Heating is discontinued and the benzene solution is gravity-filtered. The ammonium chloride is washed with three 50 ml. portions of benzene and the washings are added to the filtrate. The vacuum-dried precipitate yields about 8.8 g. (0.16 mole) of ammonium chloride.
The filtrate is concentrated to about ml. at atmospheric pressure. After several days, a first crop of colorless, granular crystals is obtained. With two further concentrations of the mother liquor a total yield of 10.4 g. (0.018 mole) of crude 2,2,4,4,6,6-hexaphenylcyclotrisilazane is obtained, representing a yield of 66.7%.
A sample of the product recrystallized twice from benzene melts at 2l6-217 C.
Analysis Calcd. for Found (msiNH M.W. (tn-benzene) 592 590. Percent O 73.05 72. 99 Percent H 5. 62 5. 65 Percent N 7.10 7. 15 Percent Si 14. 24 14. 42
instead of a cyclic compound.
In place of 0.08 mole of diphenyldichlorosilane as a reactant with ammonia in the manner set forth in the foregoing example, one can use 0.08 mole of di-p-chlorophenyldichlorosilane thereby to obtain 2,2,4,4,6,6-hexa-pchlorophenylcyclotrisilazane in a good yield,
Table 1 Sample T, Length of Time Conditions Physical Oharacter- Miscellaneous Notes No. istics of the Material 217 Atm. pressure, Melting point open tube. 513 .-do Approximate boiling Resulting cryst. solid re point. melts at 213-217 C. 450 24 hours Nitrogen atm., Colorless viscous liq..- Viscous liq. is low M.W.
sealed tube. Si-N polymer. 500 3 hours, min.... do do Do. 550 min Tube sealed in do Do.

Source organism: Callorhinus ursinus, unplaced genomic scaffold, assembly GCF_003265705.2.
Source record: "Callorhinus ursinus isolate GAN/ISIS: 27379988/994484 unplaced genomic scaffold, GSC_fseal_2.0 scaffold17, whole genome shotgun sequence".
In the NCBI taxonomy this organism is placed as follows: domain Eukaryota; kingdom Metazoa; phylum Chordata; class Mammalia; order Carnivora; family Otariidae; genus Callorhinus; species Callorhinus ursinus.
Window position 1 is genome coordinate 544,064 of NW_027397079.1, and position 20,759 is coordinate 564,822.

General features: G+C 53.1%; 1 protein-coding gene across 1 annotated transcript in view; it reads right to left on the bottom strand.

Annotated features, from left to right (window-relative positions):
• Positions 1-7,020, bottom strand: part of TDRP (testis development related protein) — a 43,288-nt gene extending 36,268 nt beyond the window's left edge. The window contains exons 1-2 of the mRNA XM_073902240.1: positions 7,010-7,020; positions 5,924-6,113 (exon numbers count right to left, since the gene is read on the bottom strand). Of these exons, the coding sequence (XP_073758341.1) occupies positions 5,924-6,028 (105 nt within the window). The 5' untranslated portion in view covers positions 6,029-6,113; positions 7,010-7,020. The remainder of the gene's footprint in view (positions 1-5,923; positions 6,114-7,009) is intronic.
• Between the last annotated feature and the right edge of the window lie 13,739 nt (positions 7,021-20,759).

all. 600 do Light tan solid D0. 700 Nitrogen atm., Dark brown resin... sealed tube.
1 Heating was discont' increase in M.W. as temperature is increase ued when visual oibservation indicated increased viscosity. The polymeric products Table 11 Compound Solvent Solubility M.P. or Soften- Miscellaneous Notes ing Point, 0.
Inso liuble M.'P., 216-217- 0...;
Sl soluble Benzene Very soluble Pet. ether S1. sol b1 chloroform.
50% dioxane-50% H 0,
Insoluble- S1. sol. to inso immune--- Very soluble Hydrolysis occurs with evolution of NH Numbers refer to polymer fraction given in Table I.
EXAMPLE 2 A comparison of this example with Example 1 shows the unobvious and unpredictable nature of the present invention.
Sixty-three and three-tenths (63.3) g. (0.25 mole) diphenyldichlorosilane and 600 ml. anhydrous ether are charged to a. 3-necked, round-bottomed flask fitted with stirrer, methylamine gas-inlet, condenser and drying tube. Methylamine is slowly bubbled into the solution over a period of 2 hours, the total amount of added methylamine being in excess of 1 mole. An exothermic reaction takes place and a large amount of gelatinous methylamine hydrochloride precipitates.
The ether is stripped, leaving a gummy solid which is transferred to a Soxhlet extractor and continuously extracted for 8 hours with anhydrous chloroform. Volatile solvents are stripped and the product distilled at 125 126 C./0.65 mm. Thirty-nine and four-tenths (39.4) g. (0.16 mole) of diphenyldi(methylamino)sil-ane, rp Sl(NHCH is obtained, representing a yield of 65.0% of the theoretical.
Analysis.Calcd. for p Si(NHCH Percent C, 69.37; percent H, 7.49. Found: percent C, 69.65; percent H, 7.56.
EXAMPLE 3 EXAMPLE 4 Essentially the same procedure is followed as described under Example 1 with the exception that 0.08 mole of di-p-tolyldichlorosilane is employed in place of 0.08 mole of diphenyldichlorosilane. 2,2,4,4,6,6-hexa-p-tolylcyclotrisilazane is the primary product of the reaction, and the yield of crude product is about 70% of the theoretical.